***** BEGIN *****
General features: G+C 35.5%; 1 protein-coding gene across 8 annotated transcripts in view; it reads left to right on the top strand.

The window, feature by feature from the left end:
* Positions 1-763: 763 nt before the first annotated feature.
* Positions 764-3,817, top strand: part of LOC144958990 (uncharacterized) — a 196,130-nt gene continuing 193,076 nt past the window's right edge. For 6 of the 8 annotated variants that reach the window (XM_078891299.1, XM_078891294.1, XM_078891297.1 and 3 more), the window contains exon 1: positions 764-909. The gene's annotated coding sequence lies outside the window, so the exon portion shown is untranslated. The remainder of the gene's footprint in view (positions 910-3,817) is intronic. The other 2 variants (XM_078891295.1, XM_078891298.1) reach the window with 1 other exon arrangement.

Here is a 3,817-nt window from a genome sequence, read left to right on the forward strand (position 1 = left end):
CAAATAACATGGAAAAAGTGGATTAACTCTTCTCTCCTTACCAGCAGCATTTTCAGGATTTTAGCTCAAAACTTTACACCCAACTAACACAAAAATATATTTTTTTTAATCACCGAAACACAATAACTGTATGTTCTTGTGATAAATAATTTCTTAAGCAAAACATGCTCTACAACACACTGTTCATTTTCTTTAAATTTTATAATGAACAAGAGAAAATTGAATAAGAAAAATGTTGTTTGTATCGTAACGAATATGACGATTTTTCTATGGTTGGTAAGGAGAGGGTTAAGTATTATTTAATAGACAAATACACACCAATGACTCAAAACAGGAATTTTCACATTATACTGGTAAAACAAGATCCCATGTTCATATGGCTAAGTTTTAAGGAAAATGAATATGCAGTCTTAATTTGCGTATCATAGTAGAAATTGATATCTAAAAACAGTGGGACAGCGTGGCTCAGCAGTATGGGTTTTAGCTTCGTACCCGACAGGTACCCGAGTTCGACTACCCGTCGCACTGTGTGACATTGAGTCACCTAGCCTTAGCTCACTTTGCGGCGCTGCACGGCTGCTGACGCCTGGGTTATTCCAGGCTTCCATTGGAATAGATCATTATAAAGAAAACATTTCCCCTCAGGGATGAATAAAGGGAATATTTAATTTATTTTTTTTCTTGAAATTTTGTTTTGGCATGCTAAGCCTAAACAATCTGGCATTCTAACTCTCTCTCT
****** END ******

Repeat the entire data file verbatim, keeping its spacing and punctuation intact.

General features: G+C 35.5%; 1 protein-coding gene across 8 annotated transcripts in view; it reads left to right on the top strand.

The window, feature by feature from the left end:
* Positions 1-763: 763 nt before the first annotated feature.
* Positions 764-3,817, top strand: part of LOC144958990 (uncharacterized) — a 196,130-nt gene continuing 193,076 nt past the window's right edge. For 6 of the 8 annotated variants that reach the window (XM_078891299.1, XM_078891294.1, XM_078891297.1 and 3 more), the window contains exon 1: positions 764-909. The gene's annotated coding sequence lies outside the window, so the exon portion shown is untranslated. The remainder of the gene's footprint in view (positions 910-3,817) is intronic. The other 2 variants (XM_078891295.1, XM_078891298.1) reach the window with 1 other exon arrangement.

Here is a 3,817-nt window from a genome sequence, read left to right on the forward strand (position 1 = left end):
CAAATAACATGGAAAAAGTGGATTAACTCTTCTCTCCTTACCAGCAGCATTTTCAGGATTTTAGCTCAAAACTTTACACCCAACTAACACAAAAATATATTTTTTTTAATCACCGAAACACAATAACTGTATGTTCTTGTGATAAATAATTTCTTAAGCAAAACATGCTCTACAACACACTGTTCATTTTCTTTAAATTTTATAATGAACAAGAGAAAATTGAATAAGAAAAATGTTGTTTGTATCGTAACGAATATGACGATTTTTCTATGGTTGGTAAGGAGAGGGTTAAGTATTATTTAATAGACAAATACACACCAATGACTCAAAACAGGAATTTTCACATTATACTGGTAAAACAAGATCCCATGTTCATATGGCTAAGTTTTAAGGAAAATGAATATGCAGTCTTAATTTGCGTATCATAGTAGAAATTGATATCTAAAAACAGTGGGACAGCGTGGCTCAGCAGTATGGGTTTTAGCTTCGTACCCGACAGGTACCCGAGTTCGACTACCCGTCGCACTGTGTGACATTGAGTCACCTAGCCTTAGCTCACTTTGCGGCGCTGCACGGCTGCTGACGCCTGGGTTATTCCAGGCTTCCATTGGAATAGATCATTATAAAGAAAACATTTCCCCTCAGGGATGAATAAAGGGAATATTTAATTTATTTTTTTTCTTGAAATTTTGTTTTGGCATGCTAAGCCTAAACAATCTGGCATTCTAACTCTCTCTCT